But he notes govt will have “significant” financing needs going forward
NASSAU, BAHAMAS — The country’s foreign reserves to date stand at a “comfortable” $2.26 billion, the Central Bank revealed yesterday, noting that demand for foreign exchange, mainly for imports of goods and services, has dropped by 14 percent.
According to Central Bank Governor John Rolle, foreign reserves contracted over the quarter by $126 million to $2.26 billion at the end of March.
Rolle noted these are “very comfortable” holdings to absorb the drawdowns that are expected over the remainder of 2021.
“Afterwards, the coverage for the Bahamian dollar fixed exchange rate will still be robust,” said Rolle.
“There has traditionally been less negative pressure on the reserves in the first quarter of the year — with 2021 being no different — because on a seasonal basis, the peak in private spending usually occurs in later months of the year. This has helped to explain some of the] lessened pressures observed in the first quarter.
“So far, credit to the private sector has not generated strong impulse for foreign exchange, because even within the selective accommodation ranges for new financing that the Central Bank has sanctioned, lending institutions are still very restrained in the current risky environment.
“However, public sector expenditures that have been a source of stabilization to domestic demand have also stimulated important foreign exchange usage.”
Rolle noted that the regulator’s efforts to retain foreign currency amid the pandemic provided a $350 to $500 million cushion.
“The impact was real in terms of providing a cushion. Since then, you have had the government with its financing activities occasionally providing some replenishment to the reserve,” he said.
“When you add those up, you see these kinds of levels in the reserves. Certainly, without those measures, the reserves would be a few hundred million dollars below the $2 billion mark at this point.”
Rolle noted that commercial banks’ purchases of foreign exchange from the private sector, which highly correlate with export activities, decreased by approximately 30 percent in comparison to the first quarter of 2020.
He noted: “The demand for foreign exchange usage, mainly for imports of goods and services, fell by 14 percent. As the tourism business recovers, foreign exchange pressures will lessen further in comparison to 2020.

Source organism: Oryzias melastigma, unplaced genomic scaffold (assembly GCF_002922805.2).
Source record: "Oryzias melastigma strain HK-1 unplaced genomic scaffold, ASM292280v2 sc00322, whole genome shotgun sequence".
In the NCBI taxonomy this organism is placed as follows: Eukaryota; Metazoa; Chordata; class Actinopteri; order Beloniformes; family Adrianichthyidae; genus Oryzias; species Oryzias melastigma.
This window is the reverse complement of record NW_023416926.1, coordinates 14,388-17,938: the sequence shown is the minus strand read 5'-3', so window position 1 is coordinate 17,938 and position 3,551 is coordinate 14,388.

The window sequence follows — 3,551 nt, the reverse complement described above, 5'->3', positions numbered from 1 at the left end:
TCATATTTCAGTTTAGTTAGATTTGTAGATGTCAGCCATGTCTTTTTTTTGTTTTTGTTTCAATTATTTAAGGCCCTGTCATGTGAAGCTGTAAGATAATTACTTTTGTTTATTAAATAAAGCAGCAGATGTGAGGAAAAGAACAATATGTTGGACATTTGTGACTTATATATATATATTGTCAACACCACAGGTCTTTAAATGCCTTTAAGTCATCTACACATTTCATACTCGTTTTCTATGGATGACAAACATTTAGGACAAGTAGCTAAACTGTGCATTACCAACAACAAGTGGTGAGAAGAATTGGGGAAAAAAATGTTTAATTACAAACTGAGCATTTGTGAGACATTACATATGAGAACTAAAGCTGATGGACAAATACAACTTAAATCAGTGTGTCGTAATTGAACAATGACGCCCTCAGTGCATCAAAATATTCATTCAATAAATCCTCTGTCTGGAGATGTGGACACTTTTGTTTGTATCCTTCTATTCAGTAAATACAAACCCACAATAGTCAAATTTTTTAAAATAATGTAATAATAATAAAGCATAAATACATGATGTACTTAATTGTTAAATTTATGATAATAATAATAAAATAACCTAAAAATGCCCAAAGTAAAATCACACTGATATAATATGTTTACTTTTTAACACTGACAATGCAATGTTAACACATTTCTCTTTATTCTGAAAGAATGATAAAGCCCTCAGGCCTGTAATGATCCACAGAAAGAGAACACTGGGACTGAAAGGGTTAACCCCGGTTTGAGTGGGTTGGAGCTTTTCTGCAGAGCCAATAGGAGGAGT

“While conditions will still justify some important share of foreign currency borrowing to finance the government’s deficit, the share that the government is able to sustainability raise in Bahamian dollars is increasing.
“There is also a maintained scope in the outlook for the reserves to absorb projected domestic investment expenditures on continued rebuilding of housing and infrastructure in the hurricane-damaged areas of The Bahamas.”
Rolle added: “The Central Bank will continue to closely monitor foreign exchange market conditions to maintain a sustainable outlook for the reserves. As certainty around the outlook improves, the bank will actively review foreign exchange conservation measures so as to permit resumed market access for investment currency.
“In addition, a medium-term focus will be maintained on steering bank liquidity and capital to lower levels that would reduce associated financial stability risks.”
As to the near-term outlook, Rolle noted the economy is expected to experience only incremental growth in 2021, with much healthier gains in 2022.
“However, uncertainty is also higher in the near-term. In particular, both access to vaccines and the pace of vaccination still leaves global tourism exposed to the risk of further setbacks” he said.
“The upside potential for The Bahamas is the next-door progress in the US, but the downside risk is less immediate progress inside The Bahamas with inoculation and containment.”
He added: “In the near-term, the Central Bank only anticipates marginal expansion in domestic credit. Hence, liquidity should remain at elevated levels in the banking system. On a more positive note, lenders will begin to transition to use of the credit bureau over the course of 2021, providing more confidence around the quality of new lending that could be provided.”
The Central Bank’s governor yesterday acknowledged that the government will have “significant” financing needs going forward, noting that government will call on the private sector to help repay the debt.
“The most important message at this point is that from the financing point of view, the government will still have significant needs,” he said.
“I’m not basing this on anything I have seen in the preparation of the government; it’s just the reality.
“The government will have important financing needs but will have more wiggle room to source some of that financing within the local economy, but will have to raise some of that outside to maintain the balance in terms of the stimulus that that kind of financing creates for foreign exchange use.
“The burden on the government will still be significant in terms of having to manage the deficit.”